Going to see a Brillante Mendoza film at the Cannes is an awkward experience. He’s been granted fairly regular festival berths both here and in Venice while exhibiting to the world a series of films that foreground the poor, the powerless and the oppressed. To exit the grime and grimness of his latest, Ma’ Rosa, and make your way through the supercars and the millionaires struggling to get their tuxedoed selves into the Palais is a contrast that can give you vertigo. To apply your critical faculties soberly and steadily is a genuine effort, but we must.
Set in Manila, Ma’ Rosa is the story of the titular matriarch (Jaclyn Jose), who runs a small shop in a rundown, potholed street in the shantytown of Mandaluyong. Night is upon the city and struggling with her shopping and the tropical downpour, she returns with her goods to find husband Nestor (Julio Diaz) shooting up again. “Tomorrow’s my birthday,” he explains. She shrugs it off and is herself a user. The shop is a front for drug-selling as well. However, when the police raid the premises following a tip-off, it soon becomes apparent that all of their lives could easily be destroyed and they’re suddenly in the grip of arbitrary forces. Leaving the children at home, the police take Rosa and her husband through a backdoor to the basement of the police station where they are offered a deal: snitch and pay up a hefty sum of kickback or be convicted of drug-dealing. Facing life imprisonment and desperate to get home to their three children, the take option one with unseemly alacrity.
When their supplier Jomar (Kristoffer King) is taken in and beaten up, their situation is only slightly improved and Jomar’s greatly worsened, bleeding on the floor and unconscious. He will be offered a similar deal later on. Now, it’s their three kids who must somehow raise the cash. Jackson (Felix Roco), Erwin (Jomari Angeles) and Raquel (Andy Eigenmann) set about respectively selling their television, prostituting themselves and doing the round of relatives to beg for help. At this point the film opens up to a wider world and begins to gain a texture of daytime life in the city: the markets, love hotels and squalor. Mendoza shoots everything on handheld cameras and the scenes develop with an urgency even if it mostly seems in real-time. The nighttime tungsten orange of the street lighting and the urine-coloured neon of the interiors makes for a grueling visual experience which is why the daylight of the latter-half offers precious relief.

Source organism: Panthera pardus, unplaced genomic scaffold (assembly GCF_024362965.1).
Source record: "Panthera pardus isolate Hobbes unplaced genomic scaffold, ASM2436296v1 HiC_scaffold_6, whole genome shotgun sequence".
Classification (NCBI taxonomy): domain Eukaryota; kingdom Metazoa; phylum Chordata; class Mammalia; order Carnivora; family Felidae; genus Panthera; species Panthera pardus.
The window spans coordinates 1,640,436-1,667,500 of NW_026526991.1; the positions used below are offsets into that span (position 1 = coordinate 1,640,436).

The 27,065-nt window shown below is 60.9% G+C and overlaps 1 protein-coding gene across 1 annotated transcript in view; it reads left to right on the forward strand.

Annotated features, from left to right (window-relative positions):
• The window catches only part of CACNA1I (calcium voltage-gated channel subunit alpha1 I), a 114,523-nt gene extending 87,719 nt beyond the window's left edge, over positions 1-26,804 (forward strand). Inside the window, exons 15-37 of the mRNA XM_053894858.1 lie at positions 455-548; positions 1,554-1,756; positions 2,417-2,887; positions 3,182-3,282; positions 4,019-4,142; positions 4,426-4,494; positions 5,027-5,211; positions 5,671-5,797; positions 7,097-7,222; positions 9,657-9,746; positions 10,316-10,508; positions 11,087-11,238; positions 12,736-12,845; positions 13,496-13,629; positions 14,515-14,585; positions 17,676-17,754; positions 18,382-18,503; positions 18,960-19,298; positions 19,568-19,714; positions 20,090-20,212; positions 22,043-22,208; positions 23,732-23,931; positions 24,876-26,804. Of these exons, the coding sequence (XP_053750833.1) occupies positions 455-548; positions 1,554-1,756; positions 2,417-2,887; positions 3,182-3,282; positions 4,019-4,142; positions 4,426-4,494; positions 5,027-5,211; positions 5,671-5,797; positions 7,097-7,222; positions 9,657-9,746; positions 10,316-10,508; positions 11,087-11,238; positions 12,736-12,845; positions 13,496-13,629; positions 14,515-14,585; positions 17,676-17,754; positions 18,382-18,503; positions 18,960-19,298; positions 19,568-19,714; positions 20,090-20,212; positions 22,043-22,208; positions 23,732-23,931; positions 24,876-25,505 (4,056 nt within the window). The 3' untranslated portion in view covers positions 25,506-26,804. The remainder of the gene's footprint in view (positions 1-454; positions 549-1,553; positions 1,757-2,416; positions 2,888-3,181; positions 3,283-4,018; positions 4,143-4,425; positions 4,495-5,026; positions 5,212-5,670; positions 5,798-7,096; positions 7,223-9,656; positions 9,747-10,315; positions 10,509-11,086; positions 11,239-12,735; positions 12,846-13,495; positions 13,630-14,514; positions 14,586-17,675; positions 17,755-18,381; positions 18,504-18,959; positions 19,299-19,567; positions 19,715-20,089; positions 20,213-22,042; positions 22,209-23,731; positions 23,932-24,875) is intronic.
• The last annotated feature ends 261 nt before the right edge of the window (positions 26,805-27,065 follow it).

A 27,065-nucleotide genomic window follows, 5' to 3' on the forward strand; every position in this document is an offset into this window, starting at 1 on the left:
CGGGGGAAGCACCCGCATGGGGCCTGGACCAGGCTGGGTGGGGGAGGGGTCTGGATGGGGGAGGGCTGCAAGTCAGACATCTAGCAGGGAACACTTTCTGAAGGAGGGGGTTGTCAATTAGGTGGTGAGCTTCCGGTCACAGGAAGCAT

The unhappy fate of the family and their respective humiliation is given no such relief, however. If the daughter slips on some muddy water and falls over, we get that too. Meanwhile, the cops order chicken and beer and even filch some of the drugs themselves to celebrate the boon they can reap from the family’s bad luck. However, is corruption actually that bad? At least, it gives Rosa’s family an out. If they were being held upstairs in the official police station, properly booked, they would almost certainly go to jail for life and there wouldn’t be any leeway. They are, after all, unquestionably, guilty. Neither does it help their case that Rosa herself is a character lacking in charisma. We can feel sorry for her in her plight, pity her even, but how useful an emotion is that? Stripped of any context, we never really understand her.